Fredericktown, Battle of

October 21, 1861

The Battle of Fredericktown was fought on Oct. 21, 1861. Gen. M. Jeff Thompson set the stage for the Battle of Fredericktown in mid-October 1861 when he led the 1st Division, Missouri State Guard, to disrupt the Iron Mountain Railroad, the main Union artery from St. Louis into the southeastern Ozarks.

From a base in Stoddard County, Col. Aden Lowe and the State Guard infantry marched to Fredericktown while Thompson took his cavalry directly to the Big River railroad bridge. On Oct. 15, Thompson’s Missourians captured a company of Union bridge guards, burned the bridge and then scattered another company nearby at Blackwell’s Station.

On Oct. 16, Lowe reached Fredericktown. The next day, there was minor skirmishing with Union scouts. Thompson and his cavalry rode into the town later that day to support Lowe. He chased the Federal cavalry for a few miles and then turned back to Fredericktown. For the next three days, he remained there and gathered recruits. He also accumulated 18,000 pounds of badly needed lead from local mines.

Thompson and his brigade threatened Ironton, which prompted Brig. Gen. U. S. Grant, commanding in southeast Missouri, to send troops to dislodge the troublesome “Swamp Fox.” Federal columns soon converged on Fredericktown. Col. Joseph Plummer left Cape Girardeau on Oct. 18 with 1,500 soldiers. Two days later, Col. William P. Carlin, with 3,500 troops, marched from Pilot Knob to attack Thompson.

Learning of the dual Federal advance on the same day, Thompson decided to withdraw south to Greenville. With lead-filled wagons in front, the Missourians marched 12 miles before Thompson rashly decided to return to Fredericktown and give the larger Union force a fight. On the morning of Oct. 21, he placed his 1,200 men in concealed positions on both sides of the Greenville road south of Fredericktown and prepared to give battle.

On the same day, Carlin’s column reached Fredericktown and was told that the Missourians had left the previous day. Carlin, who was ill, decided not to give chase, pleading short rations. When the Cape Girardeau column arrived about noon, however, Plummer decided to pursue Thompson despite what he assumed was a long head start.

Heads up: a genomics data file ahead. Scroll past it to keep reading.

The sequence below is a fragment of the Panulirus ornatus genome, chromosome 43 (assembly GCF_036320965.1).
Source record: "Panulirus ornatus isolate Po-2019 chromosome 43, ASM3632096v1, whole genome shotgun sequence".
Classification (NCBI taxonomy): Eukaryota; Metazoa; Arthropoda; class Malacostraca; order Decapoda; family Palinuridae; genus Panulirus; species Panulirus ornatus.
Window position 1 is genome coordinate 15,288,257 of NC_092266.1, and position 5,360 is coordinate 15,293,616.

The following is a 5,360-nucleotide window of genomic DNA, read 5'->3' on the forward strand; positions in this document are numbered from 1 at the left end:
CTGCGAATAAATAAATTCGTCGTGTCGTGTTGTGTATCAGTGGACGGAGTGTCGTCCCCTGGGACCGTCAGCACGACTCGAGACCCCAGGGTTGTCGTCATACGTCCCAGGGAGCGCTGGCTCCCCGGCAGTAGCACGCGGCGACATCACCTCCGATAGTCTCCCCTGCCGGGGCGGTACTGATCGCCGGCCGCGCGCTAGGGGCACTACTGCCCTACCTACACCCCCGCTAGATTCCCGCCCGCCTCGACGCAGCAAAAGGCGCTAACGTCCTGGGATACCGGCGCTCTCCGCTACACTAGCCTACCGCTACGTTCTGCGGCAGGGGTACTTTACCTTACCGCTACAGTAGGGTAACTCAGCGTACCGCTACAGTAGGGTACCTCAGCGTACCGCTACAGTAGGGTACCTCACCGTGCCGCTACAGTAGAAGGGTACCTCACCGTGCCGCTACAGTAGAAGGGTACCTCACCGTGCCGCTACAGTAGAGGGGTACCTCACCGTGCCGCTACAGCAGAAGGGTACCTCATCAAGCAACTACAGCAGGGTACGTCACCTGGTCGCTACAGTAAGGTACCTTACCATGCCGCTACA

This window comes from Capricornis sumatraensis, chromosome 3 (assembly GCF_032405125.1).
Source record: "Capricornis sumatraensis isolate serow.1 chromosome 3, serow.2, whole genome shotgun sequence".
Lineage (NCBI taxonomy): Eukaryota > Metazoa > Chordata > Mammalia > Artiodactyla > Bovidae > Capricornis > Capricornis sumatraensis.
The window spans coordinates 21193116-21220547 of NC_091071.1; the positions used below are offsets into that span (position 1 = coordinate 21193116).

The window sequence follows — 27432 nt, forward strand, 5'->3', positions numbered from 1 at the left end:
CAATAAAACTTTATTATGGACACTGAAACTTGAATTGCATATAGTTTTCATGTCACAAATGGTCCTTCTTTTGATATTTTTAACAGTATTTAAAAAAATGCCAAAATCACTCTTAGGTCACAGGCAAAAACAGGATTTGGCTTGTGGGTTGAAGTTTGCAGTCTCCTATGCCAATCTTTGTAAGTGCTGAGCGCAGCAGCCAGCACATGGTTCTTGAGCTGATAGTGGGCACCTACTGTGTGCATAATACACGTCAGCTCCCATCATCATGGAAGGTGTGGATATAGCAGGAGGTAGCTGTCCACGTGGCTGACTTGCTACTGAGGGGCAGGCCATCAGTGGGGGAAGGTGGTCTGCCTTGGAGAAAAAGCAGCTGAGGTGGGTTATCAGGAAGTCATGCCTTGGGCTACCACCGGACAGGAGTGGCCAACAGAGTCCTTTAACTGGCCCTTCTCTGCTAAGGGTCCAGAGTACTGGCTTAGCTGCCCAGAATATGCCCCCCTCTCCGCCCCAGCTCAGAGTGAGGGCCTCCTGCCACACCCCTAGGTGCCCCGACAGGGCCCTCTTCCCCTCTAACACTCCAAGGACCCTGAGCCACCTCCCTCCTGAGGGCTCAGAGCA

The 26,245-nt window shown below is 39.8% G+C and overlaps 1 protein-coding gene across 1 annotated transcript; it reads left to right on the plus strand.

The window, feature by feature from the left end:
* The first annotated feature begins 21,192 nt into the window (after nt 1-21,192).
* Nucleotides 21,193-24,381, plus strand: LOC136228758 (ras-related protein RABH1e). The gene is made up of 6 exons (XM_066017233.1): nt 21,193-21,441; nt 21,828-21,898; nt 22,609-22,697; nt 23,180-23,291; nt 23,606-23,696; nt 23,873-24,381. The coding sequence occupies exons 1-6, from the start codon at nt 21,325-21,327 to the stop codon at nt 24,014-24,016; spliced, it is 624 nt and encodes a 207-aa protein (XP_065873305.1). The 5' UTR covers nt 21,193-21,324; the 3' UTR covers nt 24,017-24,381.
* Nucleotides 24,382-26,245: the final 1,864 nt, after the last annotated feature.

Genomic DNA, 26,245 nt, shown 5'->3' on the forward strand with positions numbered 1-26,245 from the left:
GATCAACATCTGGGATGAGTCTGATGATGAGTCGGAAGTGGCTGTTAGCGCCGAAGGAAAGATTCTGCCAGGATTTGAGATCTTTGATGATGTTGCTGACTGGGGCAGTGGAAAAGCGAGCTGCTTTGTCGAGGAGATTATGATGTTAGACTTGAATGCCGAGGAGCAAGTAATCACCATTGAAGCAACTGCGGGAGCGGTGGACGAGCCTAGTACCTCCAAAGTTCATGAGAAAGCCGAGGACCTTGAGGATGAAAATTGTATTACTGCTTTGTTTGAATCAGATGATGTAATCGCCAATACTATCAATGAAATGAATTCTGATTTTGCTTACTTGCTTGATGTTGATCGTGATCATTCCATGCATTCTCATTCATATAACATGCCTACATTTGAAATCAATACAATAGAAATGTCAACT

Taking a portion of Carlin’s units, Plummer started down the Greenville road. The cavalry advance had only proceeded a mile from town when they encountered Lowe’s guardsmen ahead, formed for battle behind a rail fence surrounding a cornfield. Plummer immediately deployed his troops to attack.

Thompson had planned only an ambush and quick retreat. He arranged his lines to support each other for a withdrawal. Lowe’s command, consisting of a regiment and two battalions, totaling some 500 men took position behind the fence and cornfield east of the Greenville road. Behind him was the four-gun battery that comprised the State Guard artillery. Across the road to the west, two infantry regiments held a line to the rear of Lowe’s cavalry and a small reserve force protected the flanks and rear.

Plummer ordered two guns of the Federal battery to unlimber on the Greenville Road and open a brisk fire. Thompson’s artillery responded in kind. Plummer deployed additional Federal units west of the road, including four more cannons under Maj. John Schofield. Part of Schofield’s battery and the 8th Wisconsin Infantry were held in reserve.

Plummer sent the 17th Illinois and 11th Missouri infantry regiments into the cornfield to attack Lowe’s position. The Federal skirmishers encountered heavy musket fire and were twice driven back by the Missourians. The 20th Illinois was thrown into the fray. For 40 minutes, the fighting raged. State Guard casualties mounted and the Federals began to flank their position. Lowe was supposed to fall back at this point, but recklessly fought on until he was shot dead. In the face of well aimed artillery fire and superior numbers, the Guardsmen, at last, retreated. Union rifles exacted a heavy toll as the Missourians raced for their reserve line. Seeing the enemy’s overwhelming numbers, Thompson ordered a withdrawal down the Greenville road, leaving behind several killed and wounded and a damaged cannon.

Hoping to rout the retreating Missourians, Plummer ordered the 1st Indiana Cavalry to charge. But, Thompson had anticipated such a move and had set an ambush. As the Indiana Cavalry thundered down the road, soldiers of Thompson's command suddenly arose from concealment and unleashed a volley that killed 4 cavalrymen, including Maj. John S. Gavitt and Capt. John K. Highman, and left 28 wounded. The Indianans wheeled in retreat while the Missourians hurried down the Greenville Road without serious pursuit.

Elated by success, the Federals returned to Fredericktown. Angry soldiers, suspecting the hapless townspeople knew of Thompson’s ambush, burned eight dwellings and looted the courthouse and Catholic Church before the rampage was halted.

Federal losses in the battle tallied 14 killed and 60 wounded. Reports of Thompson’s casualties vary, but his known losses totaled 17 killed, 52 wounded, and 78 captured, including 38 wounded.

Although it was a tactical victory for the Union, the battle had no important strategic effect on the war in southeast Missouri. Each side simply returned to their posts to await another opportunity.